• 1.

    Dacre KJP, Pirie S, Prince DP. Choke, pleuropneumonia and suspected gentamicin vestibulotoxicity in a horse. Equine Vet Educ 2003;15:2733.

    • Search Google Scholar
    • Export Citation
  • 2.

    Aleman M, Puchalski SM, Williams DC, et al.Brainstem auditory-evoked responses in horses with temporohyoid osteoarthropathy. J Vet Intern Med 2008;22:11961202.

    • Search Google Scholar
    • Export Citation
  • 3.

    Mayhew IG, Washbourne JR. A method of assessing auditory and brainstem function in horses. Br Vet J 1990;146:509518.

  • 4.

    Strain GM. Aetiology, prevalence and diagnosis of deafness in dogs and cats. Br Vet J 1996;152:1736.

  • 5.

    Geigy CA, Heid S, Steffen F, et al.Does a pleiotropic gene explain deafness and blue irises in white cats? Vet J 2007;173:548553.

  • 6.

    Strain GM. Deafness prevalence and pigmentation and gender associations in dog breeds at risk. Vet J 2004;167:2332.

  • 7.

    Matsushima Y, Shinkai Y, Kobayashi Y, et al.A mouse model of Waardenburg syndrome type 4 with a new spontaneous mutation of the endothelin-B receptor gene. Mamm Genome 2002;13:3035.

    • Search Google Scholar
    • Export Citation
  • 8.

    Steel KP, Barkway C. Another role for melanocytes: their importance for normal stria vascularis development in the mammalian inner ear. Development 1989;107:453463.

    • Search Google Scholar
    • Export Citation
  • 9.

    Price ER, Fisher DE. Sensorineural deafness and pigmentation genes: melanocytes and the Mitf Transcriptional Network. Neuron 2001;30:1518.

    • Search Google Scholar
    • Export Citation
  • 10.

    Harland MM, Stewart AJ, Marshall AE, et al.Diagnosis of deafness in a horse by brainstem auditory evoked potential. Can Vet J 2006;47:151154.

    • Search Google Scholar
    • Export Citation
  • 11.

    Sponenberg DP. Genetic equation, American Paint Horse Association. Available at: www.apha.com/breed/geneticeq.html. Accessed Oct 31, 2008.

    • Search Google Scholar
    • Export Citation
  • 12.

    Brooks SA, Lear TL, Adelson DL, et al.A chromosome inversion near the KIT gene and the Tobiano spotting pattern in horses. Cytogenet Genome Res 2007;119:225230.

    • Search Google Scholar
    • Export Citation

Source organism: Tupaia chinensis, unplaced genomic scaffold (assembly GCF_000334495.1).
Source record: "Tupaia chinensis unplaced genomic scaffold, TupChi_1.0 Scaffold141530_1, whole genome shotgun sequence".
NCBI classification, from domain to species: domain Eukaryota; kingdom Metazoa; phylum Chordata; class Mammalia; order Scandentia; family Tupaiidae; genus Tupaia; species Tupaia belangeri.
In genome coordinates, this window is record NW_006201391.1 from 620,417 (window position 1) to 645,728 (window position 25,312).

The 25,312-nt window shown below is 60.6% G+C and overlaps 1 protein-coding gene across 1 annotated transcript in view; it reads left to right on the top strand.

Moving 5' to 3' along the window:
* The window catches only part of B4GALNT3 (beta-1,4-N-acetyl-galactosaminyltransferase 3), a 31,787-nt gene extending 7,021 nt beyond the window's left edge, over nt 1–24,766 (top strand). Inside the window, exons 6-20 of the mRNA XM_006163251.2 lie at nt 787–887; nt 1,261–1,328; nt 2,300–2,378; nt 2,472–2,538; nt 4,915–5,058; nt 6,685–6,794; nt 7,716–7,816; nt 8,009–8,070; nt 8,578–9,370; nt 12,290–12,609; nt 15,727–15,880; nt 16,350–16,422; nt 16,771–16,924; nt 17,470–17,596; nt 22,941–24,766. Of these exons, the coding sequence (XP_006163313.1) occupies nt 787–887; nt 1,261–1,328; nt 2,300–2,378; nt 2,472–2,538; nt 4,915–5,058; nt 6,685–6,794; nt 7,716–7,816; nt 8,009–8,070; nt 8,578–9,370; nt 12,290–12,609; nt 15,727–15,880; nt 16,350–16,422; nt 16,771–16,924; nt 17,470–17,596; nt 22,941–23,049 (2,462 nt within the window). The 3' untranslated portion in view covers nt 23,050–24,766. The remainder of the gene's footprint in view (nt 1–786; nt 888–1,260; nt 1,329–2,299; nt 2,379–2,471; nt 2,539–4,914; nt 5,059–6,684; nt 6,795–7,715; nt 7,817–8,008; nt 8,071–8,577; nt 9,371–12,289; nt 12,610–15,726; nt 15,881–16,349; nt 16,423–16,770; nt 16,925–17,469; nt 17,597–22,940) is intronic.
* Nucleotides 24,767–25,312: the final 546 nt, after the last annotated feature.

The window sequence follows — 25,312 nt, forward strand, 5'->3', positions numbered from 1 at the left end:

• 13.

    Metallinos DL, Bowling AT, Rine J. A missense mutation in the endothelin-B receptor gene is associated with Lethal White Foal Syndrome: an equine version of Hirschsprung disease. Mamm Genome 1998;9:426431.

    • Search Google Scholar
    • Export Citation
  • 14.

    Brooks SA, Bailey E. Exon skipping in the KIT gene causes a Sabino spotting pattern in horses. Mamm Genome 2005;16:893902.

  • 15.

    Santschi EM, Vrotsos PD, Purdy AK, et al.Incidence of the endothelin receptor B mutation that causes lethal white foal syndrome in white-patterned horses. Am J Vet Res 2001;62:97103.

    • Search Google Scholar
    • Export Citation
  • 16.

    American Paint Horse Association Web site. APHA Plus, APHA online. Available at: www.APHAonline.com. Accessed Oct 31, 2008.

  • 17.

    Strain GM. Deafness in blue-eyed white cats: the uphill road to solving polygenic disorders. Vet J 2007;173:471472.

  • 18.

    Gauly M, Vaughan J, Hogreve SK. Brainstem auditory-evoked potential assessment of auditory function and congenital deafness in llamas (Lama glama) and alpacas (L pacos). J Vet Intern Med 2005;19:756760.

    • Search Google Scholar
    • Export Citation
  • 19.

    Leipold HW, Huston K. A herd of glass-eyed albino Hereford cattle. J Hered 1966;57:179182.

  • 20.

    Platt S, Freeman J, di Stefani A, et al.Prevalence of unilateral and bilateral deafness in border collies and association with phenotype. J Vet Intern Med 2006;20:13551362.

    • Search Google Scholar
    • Export Citation
  • 21.

    Cargill EJ, Famula TR, Strain GM, et al.Heritability and segregation analysis of deafness in US Dalmatians. Genetics 2004;166:13851393.